gila 300

Broken Windows

by Gila Hayes

I was interested to hear an echo of the old broken windows theory in Greg Ellifritz’s discussion about staying safe in unfamiliar environments. I couldn’t help but think about doing trash pick up and other community improvement projects now that spring is here after reading his comments about the prevalence of crime in run down neighborhoods.

In the 1980s criminologists suggested that damaged, abandoned buildings encourage crime because it is clear no one cares enough to prevent, stop or punish crime in that part of town. (Kelling and Wilson, 1982) While the fallout from applying what came to be called the Broken Windows theory was much broader than mere urban revitalization, there remains a lot of truth to the underlying belief that hard work to maintain a tidy, well-repaired living and working space communicates residents’ commitment to order and lawful behavior.

Since we prefer our self-defense preparations to be proactive rather than reactive, it is something to think about even if it is as simple as periodically collecting trash left behind in the company parking lot. After all, we carry guns to prevent attack when we are going in and coming out of work. Let’s also do our part to keep the areas we regularly move through safe and wholesome.

Choose Us For What We Do, Not Because We’re Cheap

Over the past several months, a little rash of non-emergency calls have come in on the emergency phone number. That’s not so good because we need to reserve that number for the use of members calling us after use of force in self defense. One caller, distressed by the New York court’s verdict against Wayne LaPierre of the NRA, called the emergency number to ask our Network President’s opinion when the office phone was busy with new memberships and renewals. Another member called just slightly after closing time and still another just slightly before opening at 7 a.m.

The early morning and early evenings calls were ironic because only shortly before or quite soon thereafter, we would have had many business hours during which we could have moved the call over to the general business line and happily discussed their concerns at length. Much as I regret interrupting someone who is energetically launching into a long question or a description of their particular situation and contingent concerns, reserving the emergency line for use only after self defense is a precaution we need members to respect.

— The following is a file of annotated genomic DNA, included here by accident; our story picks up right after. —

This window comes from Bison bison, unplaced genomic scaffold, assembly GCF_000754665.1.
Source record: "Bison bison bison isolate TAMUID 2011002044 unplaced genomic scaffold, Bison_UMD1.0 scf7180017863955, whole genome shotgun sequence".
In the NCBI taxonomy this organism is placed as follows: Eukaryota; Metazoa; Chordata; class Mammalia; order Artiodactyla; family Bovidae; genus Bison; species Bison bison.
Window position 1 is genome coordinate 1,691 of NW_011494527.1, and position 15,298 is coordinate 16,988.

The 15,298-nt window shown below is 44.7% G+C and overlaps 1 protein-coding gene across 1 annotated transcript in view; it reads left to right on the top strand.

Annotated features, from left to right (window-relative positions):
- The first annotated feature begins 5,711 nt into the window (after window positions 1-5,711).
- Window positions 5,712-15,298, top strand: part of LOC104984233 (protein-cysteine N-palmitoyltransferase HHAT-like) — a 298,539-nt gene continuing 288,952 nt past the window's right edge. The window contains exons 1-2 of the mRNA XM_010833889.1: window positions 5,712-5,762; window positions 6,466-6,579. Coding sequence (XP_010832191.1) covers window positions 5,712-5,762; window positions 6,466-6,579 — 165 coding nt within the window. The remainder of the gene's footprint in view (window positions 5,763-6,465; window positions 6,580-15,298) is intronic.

One competitor’s terms and conditions includes a paragraph stating they charge $75 for “false reports, ‘test’ calls, and other abuses of the 24-hour hotline number.” The Network has never even considered imposing any steps of that nature, nor can I imagine ever doing such a thing. We choose to trust our members to exercise good judgment and by their actions demonstrate their concern and respect for the needs of their fellow Network members who do call for help after self defense.

The early morning and early evening callers were new members who had not had self-defense incidents, but wanted proof that part of our assistance worked. My after-work caller also wanted to explore how the emergency call line works. I explained that two founding officers of Armed Citizens’ Legal Defense Network, myself and Network president Marty Hayes, shoulder responsibility for answering that emergency line 24 hours a day, 7 days a week, but my caller remained distressed that the emergency line was not served by a commercial call center.

He related that he had switched to the Network from a large competitor which he said routed their calls for service to a commercial call center. If I was their client, I would be asking, “What is the experience of the operator to whom I would be speaking and what could they accomplish for me? Would the operator have any grasp of the nuances of use of force in self defense?” I shared those concerns with the member and asked questions to try to understand the preference he emphatically expressed for a large, commercial call center. If, I asked, that was his preference, why had he had left the insurance program and its call center. Why? The cheaper yearly price, he said.

At 6:30 a.m., about a month later, I was driving the last few miles before arriving at the office when a nearly identical call came over the emergency line from a new member who had come to the Network recently after leaving the same insurance reseller. “I wanted to make sure you answered this line,” he said. I chuckled a little and assured him that we do, then asked to clear the line and reserve it for emergency calls. He badly wanted to spell out the risks to personal safety he faces, but went on to also express the same preference for our lower yearly dues as my evening caller had several weeks earlier.

Now, there are many reasons to switch from insurance-based post-incident assistance programs, as these two new members had done. Who decides whether or not to pay your legal expenses? Do they have extensive experience with the justification aspects of using force in self defense? In addition, insurance has to deal with the very troubling threat of recoupment–being required to repay their funding if the policy-holder or named beneficiary is found guilty. We at the Network invest great effort into providing the most service for a fair price, but even more than the cost, we believe it is of far greater importance to rely on the kind of people that share your own values.

The heart and soul of the Network is the 22,000 like-minded men and women who read about and watch news covering the ordeals other armed citizens have endured after self defense or defense of their families and pledged, “We won’t let that happen to one of our own!”

Back to Front Page